MPAC gets heated as leaders talk about density on the edges
Buried in the political posturing of Wednesday night's meeting of the Metro Policy Advisory Committee was an important policy question: How much housing density should the region expect on its urban fringe?
With mere weeks remaining in Metro's periodic review of its urban growth boundary, MPAC was asked to give the Metro Council a recommendation on if, and how, to expand the urban growth boundary. MPAC is an advisory committee of government leaders and citizens from around the region.
Very early in the meeting, the committee voted 12-6 to support Portland Mayor Sam Adams' recommendation that Metro expand the urban growth boundary by no more than 1,600 acres, giving preference to proposed UGB expansion areas planned to have at least 20 units of housing per acre.
According to Adams, rowhouses on 2,500-square-foot lots will average 16 to 22 units per acre.
Adams' maneuver sent several Washington County MPAC members into fits. Why?
The urban growth boundary expansion process is, in many ways, a beauty contest: The area that best fits Metro's needs and has the best planning is likely to be selected for inclusion in the UGB.
But the plans aren't just developed by bureaucrats in local planning departments. Ultimately, it's developers who have to build on any land brought into the urban growth boundary, and many have reservations about consumer demand for housing that dense.
And elected officials like Washington County Chair Andy Duyck are left holding the bag on getting people from dense housing developments on the edge to jobs in Hillsboro, Wilsonville and downtown Portland.
Duyck called Adams' maneuvering appalling, abstaining from the vote on Adams' motion, saying he didn't want to participate in a flawed process.
"Almost all of you around this table have the ability to accommodate the need for growth within your own jurisdictions. All you have to do is rezoning," Duyck said. "Yet you've chosen to massively increase the density around the edges in areas you don't have to try to serve, and you've done that without making any suggestion that you're willing to give up transportation dollars to take care of it."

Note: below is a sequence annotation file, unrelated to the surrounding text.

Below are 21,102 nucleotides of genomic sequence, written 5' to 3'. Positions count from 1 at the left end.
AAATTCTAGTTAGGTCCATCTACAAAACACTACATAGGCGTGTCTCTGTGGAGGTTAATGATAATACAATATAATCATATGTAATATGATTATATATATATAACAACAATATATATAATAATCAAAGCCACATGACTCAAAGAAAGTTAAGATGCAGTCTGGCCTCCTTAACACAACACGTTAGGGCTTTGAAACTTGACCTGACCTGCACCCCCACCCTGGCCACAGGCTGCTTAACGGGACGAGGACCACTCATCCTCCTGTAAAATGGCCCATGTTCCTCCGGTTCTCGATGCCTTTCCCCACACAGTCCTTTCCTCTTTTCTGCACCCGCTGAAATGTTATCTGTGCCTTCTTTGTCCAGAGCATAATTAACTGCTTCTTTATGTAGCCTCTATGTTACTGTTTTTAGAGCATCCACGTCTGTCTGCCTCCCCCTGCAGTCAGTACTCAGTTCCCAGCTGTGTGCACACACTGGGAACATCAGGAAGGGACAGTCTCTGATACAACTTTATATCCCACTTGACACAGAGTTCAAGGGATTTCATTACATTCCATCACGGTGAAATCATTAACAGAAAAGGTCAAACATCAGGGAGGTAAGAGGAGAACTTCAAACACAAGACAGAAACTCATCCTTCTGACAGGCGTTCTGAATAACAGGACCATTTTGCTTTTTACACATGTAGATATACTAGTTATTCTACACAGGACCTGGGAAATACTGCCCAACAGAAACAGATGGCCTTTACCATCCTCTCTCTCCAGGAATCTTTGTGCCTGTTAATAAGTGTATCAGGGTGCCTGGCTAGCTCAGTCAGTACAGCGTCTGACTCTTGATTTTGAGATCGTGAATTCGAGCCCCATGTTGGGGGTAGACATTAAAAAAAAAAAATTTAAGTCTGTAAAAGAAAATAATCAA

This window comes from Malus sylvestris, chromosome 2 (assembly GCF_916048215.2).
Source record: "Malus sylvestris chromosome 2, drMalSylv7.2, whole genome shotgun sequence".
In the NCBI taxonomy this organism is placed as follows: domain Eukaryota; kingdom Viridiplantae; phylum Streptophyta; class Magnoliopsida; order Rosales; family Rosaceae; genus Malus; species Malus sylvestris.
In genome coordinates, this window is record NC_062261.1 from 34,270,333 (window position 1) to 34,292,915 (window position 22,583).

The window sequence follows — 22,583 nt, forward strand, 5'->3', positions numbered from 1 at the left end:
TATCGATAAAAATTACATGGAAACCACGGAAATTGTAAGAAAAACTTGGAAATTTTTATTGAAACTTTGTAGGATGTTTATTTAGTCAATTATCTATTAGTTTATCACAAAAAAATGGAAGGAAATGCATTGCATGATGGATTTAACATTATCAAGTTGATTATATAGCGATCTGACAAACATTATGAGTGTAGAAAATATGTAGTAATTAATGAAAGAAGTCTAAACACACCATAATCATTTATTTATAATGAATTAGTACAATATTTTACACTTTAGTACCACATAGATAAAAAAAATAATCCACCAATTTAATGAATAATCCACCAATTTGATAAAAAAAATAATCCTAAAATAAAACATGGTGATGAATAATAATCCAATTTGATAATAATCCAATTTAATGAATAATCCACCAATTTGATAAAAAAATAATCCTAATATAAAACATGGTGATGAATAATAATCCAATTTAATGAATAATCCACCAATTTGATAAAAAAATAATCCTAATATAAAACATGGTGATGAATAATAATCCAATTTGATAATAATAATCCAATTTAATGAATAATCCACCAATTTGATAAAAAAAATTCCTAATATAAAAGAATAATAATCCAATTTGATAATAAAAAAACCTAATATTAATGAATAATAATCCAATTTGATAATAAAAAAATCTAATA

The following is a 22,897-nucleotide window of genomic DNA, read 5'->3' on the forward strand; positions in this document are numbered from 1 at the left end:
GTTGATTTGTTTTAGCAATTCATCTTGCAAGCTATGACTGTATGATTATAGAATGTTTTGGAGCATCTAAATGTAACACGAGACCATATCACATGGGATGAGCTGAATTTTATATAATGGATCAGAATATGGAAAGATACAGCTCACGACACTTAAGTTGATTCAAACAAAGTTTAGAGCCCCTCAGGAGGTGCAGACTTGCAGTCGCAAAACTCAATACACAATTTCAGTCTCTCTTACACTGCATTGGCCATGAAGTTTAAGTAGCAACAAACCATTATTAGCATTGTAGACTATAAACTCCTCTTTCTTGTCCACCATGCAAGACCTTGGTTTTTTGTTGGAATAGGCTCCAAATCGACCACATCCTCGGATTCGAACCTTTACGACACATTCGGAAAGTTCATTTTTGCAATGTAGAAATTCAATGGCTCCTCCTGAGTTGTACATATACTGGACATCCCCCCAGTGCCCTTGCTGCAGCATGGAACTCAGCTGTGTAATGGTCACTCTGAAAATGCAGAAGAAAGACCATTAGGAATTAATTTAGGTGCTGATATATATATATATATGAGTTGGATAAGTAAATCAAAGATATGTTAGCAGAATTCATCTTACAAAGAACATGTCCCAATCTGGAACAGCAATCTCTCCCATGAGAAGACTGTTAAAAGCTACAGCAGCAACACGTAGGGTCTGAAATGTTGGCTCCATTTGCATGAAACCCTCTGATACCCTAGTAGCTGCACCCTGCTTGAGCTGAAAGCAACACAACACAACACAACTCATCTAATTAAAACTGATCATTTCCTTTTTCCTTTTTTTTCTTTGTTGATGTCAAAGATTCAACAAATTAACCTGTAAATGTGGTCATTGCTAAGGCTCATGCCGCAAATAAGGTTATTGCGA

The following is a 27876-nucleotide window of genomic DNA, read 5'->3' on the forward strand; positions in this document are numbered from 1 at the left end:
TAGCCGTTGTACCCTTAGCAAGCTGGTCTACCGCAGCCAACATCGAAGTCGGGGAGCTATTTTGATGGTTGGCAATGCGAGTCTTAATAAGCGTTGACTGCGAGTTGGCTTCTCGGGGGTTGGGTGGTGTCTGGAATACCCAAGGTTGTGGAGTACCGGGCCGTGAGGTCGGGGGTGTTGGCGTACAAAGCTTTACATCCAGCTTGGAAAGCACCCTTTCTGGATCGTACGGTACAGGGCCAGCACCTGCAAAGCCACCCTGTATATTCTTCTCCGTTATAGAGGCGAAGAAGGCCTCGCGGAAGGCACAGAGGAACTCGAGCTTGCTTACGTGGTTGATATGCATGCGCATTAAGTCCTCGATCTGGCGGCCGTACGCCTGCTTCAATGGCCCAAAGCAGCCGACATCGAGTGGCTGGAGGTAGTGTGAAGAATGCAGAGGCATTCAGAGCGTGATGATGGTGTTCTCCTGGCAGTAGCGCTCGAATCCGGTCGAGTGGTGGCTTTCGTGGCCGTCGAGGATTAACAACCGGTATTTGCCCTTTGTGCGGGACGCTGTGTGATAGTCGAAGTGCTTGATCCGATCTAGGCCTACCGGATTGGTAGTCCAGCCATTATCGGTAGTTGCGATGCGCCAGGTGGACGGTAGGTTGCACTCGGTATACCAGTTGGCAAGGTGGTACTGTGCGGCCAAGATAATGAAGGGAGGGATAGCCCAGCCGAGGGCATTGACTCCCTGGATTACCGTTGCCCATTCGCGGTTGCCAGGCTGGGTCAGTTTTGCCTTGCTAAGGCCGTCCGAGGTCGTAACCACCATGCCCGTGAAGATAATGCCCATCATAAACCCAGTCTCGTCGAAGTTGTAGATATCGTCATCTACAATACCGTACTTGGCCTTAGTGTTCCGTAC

If the Metro Council follows MPAC's recommendation, it would have a hard time accepting the 1,000-acre South Hillsboro area into the UGB. That area's planned density is just above 12 units per acre, with larger estates on the edge and denser housing – above 15 units per acre – near the Tualatin Valley Highway and a proposed transit corridor adjacent to it.
Now, South Hillsboro's developers must either quickly revisit their plans or hope the Metro Council ignores MPAC's recommendation.
"You moved the goal post – not a little, but a lot," said Hillsboro Mayor Jerry Willey. "You probably, for the most part, potentially destroyed every project on the list, and to ask them to reconsider that within the weeks remaining is unrealistic."
Shortly after Adams tweeted about the success of his motion, Hillsboro City Councilor Aron Carleson responded on the social networking site.
"Sam Adams wants to force McHouses for Hillsboro. Seriously? Why doesn't he start with flaglot 3 story infill in Hawthorne, Sellwood, Alameda?" Carleson wrote.
Beaverton Mayor Denny Doyle also chastised the late change in density requirements.
"At this stage of the game, to radically change the dwelling unit requirements is not good policy, and it's not the way to do it," Doyle said.
But clearly, advocates of denser growth in urban growth boundary expansion areas won the day. Lake Oswego Mayor Jack Hoffman said denser growth can't happen in neighborhoods because of the region's agreement in the Metro Charter. And, he said, reining in growth on the edge helps existing communities within the region.
"We should focus, and really think about… the Southeast Portlands of this region," Hoffman said. "You go there, and you see… a town center that has been displaced by the kind of efforts that had this fringe development. They have suffered as a result."
Those are some of the key reasons Adams stated in supporting his initial motion.
"It's critically important that we keep a focus on building out the expansions that have already been brought in, that are already expected to become complete and healthy neighborhoods," Adams said.